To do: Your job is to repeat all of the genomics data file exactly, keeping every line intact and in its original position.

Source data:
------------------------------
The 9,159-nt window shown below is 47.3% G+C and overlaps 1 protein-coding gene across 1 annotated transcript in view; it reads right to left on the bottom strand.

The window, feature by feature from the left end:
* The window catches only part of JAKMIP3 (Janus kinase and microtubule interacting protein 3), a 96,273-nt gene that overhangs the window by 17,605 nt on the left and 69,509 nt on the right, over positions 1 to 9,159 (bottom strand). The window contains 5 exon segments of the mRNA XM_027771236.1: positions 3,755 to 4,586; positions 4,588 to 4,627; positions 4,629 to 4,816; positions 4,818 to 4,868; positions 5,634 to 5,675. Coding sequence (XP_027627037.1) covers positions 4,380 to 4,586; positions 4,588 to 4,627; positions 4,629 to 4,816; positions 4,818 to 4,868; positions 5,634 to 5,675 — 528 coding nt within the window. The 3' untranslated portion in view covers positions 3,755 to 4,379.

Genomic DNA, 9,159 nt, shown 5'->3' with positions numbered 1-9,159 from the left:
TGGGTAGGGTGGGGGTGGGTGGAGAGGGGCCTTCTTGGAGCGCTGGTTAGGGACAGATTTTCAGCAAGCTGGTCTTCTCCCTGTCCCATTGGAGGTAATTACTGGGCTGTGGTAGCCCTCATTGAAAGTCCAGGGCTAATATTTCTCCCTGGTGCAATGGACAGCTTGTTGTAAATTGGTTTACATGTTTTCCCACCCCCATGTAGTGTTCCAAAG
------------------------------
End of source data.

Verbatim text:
The 9,159-nt window shown below is 47.3% G+C and overlaps 1 protein-coding gene across 1 annotated transcript in view; it reads right to left on the bottom strand.

The window, feature by feature from the left end:
* The window catches only part of JAKMIP3 (Janus kinase and microtubule interacting protein 3), a 96,273-nt gene that overhangs the window by 17,605 nt on the left and 69,509 nt on the right, over positions 1 to 9,159 (bottom strand). The window contains 5 exon segments of the mRNA XM_027771236.1: positions 3,755 to 4,586; positions 4,588 to 4,627; positions 4,629 to 4,816; positions 4,818 to 4,868; positions 5,634 to 5,675. Coding sequence (XP_027627037.1) covers positions 4,380 to 4,586; positions 4,588 to 4,627; positions 4,629 to 4,816; positions 4,818 to 4,868; positions 5,634 to 5,675 — 528 coding nt within the window. The 3' untranslated portion in view covers positions 3,755 to 4,379.

Genomic DNA, 9,159 nt, shown 5'->3' with positions numbered 1-9,159 from the left:
TGGGTAGGGTGGGGGTGGGTGGAGAGGGGCCTTCTTGGAGCGCTGGTTAGGGACAGATTTTCAGCAAGCTGGTCTTCTCCCTGTCCCATTGGAGGTAATTACTGGGCTGTGGTAGCCCTCATTGAAAGTCCAGGGCTAATATTTCTCCCTGGTGCAATGGACAGCTTGTTGTAAATTGGTTTACATGTTTTCCCACCCCCATGTAGTGTTCCAAAG